I was pretty pissed off with the move Tagliani pulled. It was one of those deals where no-one knew who was going to win the thing until we came out of the last corner. And I think that guys who are a lap down shouldn't be involved.

At the same time I was pretty happy for Patrick. I'd have been happy if I'd won, obviously! Tagliani's move wasn't Pat's doing. Pat was just driving a great race and Tagliani was the bad guy here, but that shouldn't overshadow the fact that Pat won the race.

I crossed the line and didn't have a clue where we were - apart from the fact it wasn't first! On the timing monitors Michel and I were identical on times, down to the thousandth of a second. In the end it was down to a photo finish, and it was two inches we got it by... Good job we've got a thick coat of paint on the nose!

The result moves us right up in the points, up to second and just three points behind Kenny. It would have been nice to have won it, but after a race like that, just to finish is an event in itself.

By Monday I had a big blister on my leg which I promise you is not nice to look at. And that's just from the fact that in the draft there is less air to move the heat from the radiators, and so the tub gets hotter and hotter and burned my leg. I've heard that other drivers had similar problems burning legs and feet and so on. The things we put ourselves through.

It was a good race though, up until Tagliani's run, because everybody behaved themselves, and everyone drove really well. The potential is always there for somebody to make a stupid move and cause a chain reaction. It was great to race for so long side-by-side with different guys, with everybody giving each other room. The only time anybody ever cut you off, or the only time I cut anybody off, was when the car was sliding up to the wall, and you had no option because you were in somebody else's air. Round the superspeedway there's a lot of time that the car's just floating, it's got no downforce, and the whole car is just sliding across the surface sliding towards the wall. You get that as soon as you pick up the draft. For three hours it's pretty hard work.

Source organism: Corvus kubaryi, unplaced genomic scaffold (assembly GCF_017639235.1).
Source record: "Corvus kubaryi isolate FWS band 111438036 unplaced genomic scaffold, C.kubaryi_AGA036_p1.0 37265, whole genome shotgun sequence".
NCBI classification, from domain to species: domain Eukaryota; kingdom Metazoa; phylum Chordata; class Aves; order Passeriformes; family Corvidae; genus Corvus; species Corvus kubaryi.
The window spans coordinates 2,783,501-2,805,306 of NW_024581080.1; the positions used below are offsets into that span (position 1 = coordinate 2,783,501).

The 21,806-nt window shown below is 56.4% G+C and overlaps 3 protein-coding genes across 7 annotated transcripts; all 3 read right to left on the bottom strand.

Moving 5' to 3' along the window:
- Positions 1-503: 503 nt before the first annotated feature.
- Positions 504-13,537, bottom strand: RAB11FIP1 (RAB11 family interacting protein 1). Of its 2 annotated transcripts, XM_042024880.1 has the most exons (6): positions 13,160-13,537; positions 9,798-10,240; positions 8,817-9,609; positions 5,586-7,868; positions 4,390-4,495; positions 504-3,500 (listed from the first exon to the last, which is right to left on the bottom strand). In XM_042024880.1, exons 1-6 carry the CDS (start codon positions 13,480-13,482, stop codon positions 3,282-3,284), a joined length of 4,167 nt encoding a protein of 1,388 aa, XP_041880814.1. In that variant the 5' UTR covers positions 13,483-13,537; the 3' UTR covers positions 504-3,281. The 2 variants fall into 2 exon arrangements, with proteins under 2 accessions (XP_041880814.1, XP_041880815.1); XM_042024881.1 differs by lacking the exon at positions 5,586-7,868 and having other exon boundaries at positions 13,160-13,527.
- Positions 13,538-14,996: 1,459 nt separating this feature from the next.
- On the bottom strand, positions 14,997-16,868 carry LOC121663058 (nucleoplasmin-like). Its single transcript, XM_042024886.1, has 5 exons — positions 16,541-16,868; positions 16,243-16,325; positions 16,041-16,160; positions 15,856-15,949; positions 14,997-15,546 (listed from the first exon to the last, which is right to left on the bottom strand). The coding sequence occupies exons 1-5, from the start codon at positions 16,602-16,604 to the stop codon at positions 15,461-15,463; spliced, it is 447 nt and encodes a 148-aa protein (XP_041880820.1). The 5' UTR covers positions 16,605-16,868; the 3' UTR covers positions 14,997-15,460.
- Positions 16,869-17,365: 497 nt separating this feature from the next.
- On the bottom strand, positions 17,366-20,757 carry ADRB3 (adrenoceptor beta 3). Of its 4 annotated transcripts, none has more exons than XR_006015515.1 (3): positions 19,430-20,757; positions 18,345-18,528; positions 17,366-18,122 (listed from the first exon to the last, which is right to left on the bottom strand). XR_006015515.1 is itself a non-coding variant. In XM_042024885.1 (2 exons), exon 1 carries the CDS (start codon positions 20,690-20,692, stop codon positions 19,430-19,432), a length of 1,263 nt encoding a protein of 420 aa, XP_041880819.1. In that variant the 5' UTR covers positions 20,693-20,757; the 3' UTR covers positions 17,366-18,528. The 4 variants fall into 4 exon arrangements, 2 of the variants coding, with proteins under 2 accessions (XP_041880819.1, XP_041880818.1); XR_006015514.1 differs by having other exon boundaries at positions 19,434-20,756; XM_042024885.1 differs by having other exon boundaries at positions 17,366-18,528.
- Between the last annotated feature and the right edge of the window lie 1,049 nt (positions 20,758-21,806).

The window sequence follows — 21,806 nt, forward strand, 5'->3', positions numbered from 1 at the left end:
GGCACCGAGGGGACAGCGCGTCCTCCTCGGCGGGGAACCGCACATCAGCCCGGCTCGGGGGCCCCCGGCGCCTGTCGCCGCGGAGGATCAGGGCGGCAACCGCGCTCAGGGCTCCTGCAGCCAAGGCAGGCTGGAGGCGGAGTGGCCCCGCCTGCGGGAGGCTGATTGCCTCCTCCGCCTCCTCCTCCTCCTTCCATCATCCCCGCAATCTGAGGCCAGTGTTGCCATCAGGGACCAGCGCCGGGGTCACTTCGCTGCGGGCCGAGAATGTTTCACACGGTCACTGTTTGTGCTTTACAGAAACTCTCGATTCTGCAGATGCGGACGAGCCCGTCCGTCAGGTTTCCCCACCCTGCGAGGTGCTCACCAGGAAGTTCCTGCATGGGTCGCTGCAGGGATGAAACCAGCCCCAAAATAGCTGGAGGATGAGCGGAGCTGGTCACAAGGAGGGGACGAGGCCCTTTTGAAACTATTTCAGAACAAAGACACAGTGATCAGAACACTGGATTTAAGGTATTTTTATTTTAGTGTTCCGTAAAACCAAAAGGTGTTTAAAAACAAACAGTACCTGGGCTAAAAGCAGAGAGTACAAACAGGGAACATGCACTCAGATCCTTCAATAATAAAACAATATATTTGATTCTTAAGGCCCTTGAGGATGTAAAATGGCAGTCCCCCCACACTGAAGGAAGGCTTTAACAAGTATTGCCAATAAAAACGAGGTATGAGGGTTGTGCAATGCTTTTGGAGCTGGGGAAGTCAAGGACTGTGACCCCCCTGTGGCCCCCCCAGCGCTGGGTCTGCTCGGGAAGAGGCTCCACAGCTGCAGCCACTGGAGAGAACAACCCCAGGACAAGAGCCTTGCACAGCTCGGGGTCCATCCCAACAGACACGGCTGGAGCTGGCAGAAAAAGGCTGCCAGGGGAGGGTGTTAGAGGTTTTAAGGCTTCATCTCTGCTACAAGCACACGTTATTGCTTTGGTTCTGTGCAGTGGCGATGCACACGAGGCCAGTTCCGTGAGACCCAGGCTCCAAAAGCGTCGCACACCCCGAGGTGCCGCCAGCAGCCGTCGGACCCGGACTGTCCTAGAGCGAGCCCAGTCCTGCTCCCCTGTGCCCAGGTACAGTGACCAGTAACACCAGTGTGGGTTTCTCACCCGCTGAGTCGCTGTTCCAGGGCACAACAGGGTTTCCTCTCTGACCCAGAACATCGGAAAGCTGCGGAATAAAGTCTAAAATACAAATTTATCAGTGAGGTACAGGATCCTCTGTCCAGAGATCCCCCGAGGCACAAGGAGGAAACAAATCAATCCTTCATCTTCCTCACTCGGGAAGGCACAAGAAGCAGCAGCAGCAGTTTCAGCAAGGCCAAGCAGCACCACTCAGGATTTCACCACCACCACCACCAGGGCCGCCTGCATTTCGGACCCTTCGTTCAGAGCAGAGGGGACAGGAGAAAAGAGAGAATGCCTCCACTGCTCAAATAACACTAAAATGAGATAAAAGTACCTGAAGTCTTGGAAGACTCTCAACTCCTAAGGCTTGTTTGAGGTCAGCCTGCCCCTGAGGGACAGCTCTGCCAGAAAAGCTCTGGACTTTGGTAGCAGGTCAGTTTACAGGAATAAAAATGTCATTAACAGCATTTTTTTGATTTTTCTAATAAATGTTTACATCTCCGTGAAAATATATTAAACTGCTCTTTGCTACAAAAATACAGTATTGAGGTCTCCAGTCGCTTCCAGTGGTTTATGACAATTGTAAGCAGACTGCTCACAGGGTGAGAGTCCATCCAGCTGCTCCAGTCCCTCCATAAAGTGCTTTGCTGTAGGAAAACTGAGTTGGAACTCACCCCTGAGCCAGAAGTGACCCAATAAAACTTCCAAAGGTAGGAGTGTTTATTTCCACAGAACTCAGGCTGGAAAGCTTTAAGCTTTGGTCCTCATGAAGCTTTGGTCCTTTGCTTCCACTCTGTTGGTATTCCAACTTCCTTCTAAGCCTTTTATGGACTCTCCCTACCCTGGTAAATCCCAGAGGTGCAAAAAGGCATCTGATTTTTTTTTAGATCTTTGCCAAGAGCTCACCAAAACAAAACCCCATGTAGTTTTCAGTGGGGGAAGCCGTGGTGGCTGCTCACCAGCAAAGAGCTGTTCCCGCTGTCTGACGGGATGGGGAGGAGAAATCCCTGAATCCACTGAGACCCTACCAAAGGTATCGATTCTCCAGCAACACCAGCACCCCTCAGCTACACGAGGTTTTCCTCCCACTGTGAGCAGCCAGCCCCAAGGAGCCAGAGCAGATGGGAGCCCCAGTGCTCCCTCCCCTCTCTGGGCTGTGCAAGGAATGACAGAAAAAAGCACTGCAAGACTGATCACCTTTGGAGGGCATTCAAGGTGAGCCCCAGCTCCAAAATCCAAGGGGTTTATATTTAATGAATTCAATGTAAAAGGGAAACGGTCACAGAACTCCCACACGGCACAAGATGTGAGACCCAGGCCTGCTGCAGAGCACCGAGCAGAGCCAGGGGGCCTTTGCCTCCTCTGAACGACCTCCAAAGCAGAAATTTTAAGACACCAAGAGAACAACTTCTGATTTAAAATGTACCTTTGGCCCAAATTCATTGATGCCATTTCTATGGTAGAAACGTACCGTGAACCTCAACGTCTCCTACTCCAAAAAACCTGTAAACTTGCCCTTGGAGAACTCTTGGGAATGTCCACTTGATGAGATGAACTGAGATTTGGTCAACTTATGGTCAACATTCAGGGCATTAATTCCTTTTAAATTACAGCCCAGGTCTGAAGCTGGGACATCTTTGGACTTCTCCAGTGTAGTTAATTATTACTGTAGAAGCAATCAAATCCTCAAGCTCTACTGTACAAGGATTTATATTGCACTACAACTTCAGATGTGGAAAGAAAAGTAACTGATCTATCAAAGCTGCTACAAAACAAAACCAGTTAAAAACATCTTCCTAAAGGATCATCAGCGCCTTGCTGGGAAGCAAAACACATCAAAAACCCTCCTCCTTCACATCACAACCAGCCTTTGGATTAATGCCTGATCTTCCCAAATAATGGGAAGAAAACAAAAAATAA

As I said, so many people have commented on seeing the race on TV, and how exciting it was. After the podium celebrations I spent some time with Bryan Herta, and we had fans come up to congratulate and thank us. 500 miles round there is mentally tiring as a driver, but that sort of response really lifts you. But it seems that's our last race at Michigan.

I really don't know why the crowd gets smaller there each year. It's the most exciting race of the season, yet no-one comes to watch it. I really can't comprehend that. One thing I will say is that there is so much politics being written about CART at the moment that people are overlooking what great racing we're having, and maybe people are put off by that.

We head straight to Chicago for this weekend, a track where I've been pretty competitive in the past. And my engineer Iain Watt won there with Cristiano da Matta last year. We've been competitive pretty much everywhere this year, so all the signs are good. But then this is racing, so you never know. On paper we should be in good shape.

My brother Marino is racing in the Porsche Supercup round supporting the German Grand Prix this weekend, so I'll be keeping an eye on that. He's been racing in the British GT Championship for Porsche this year, and the Porsche guys came up and asked if he wanted to race at Hockenheim. He was like, "Errr, let me think about that..." Couple of milliseconds later: "Er, yes!"

After that he's doing the Spa 24 Hours, so he's a busy boy at the moment. And we also had a strange coincidence last weekend. Perhaps there is a parallel universe? At Donington last week he got put to the back of the grid and then finished second. Sound familiar...?

After Chicago I'm heading home to do some promotion for the Rockingham race. I'm really looking forward to racing in England, and seeing some old friends from the early days of my career there. Even if it's half as exciting as what we had at Michigan you'll still be on your feet.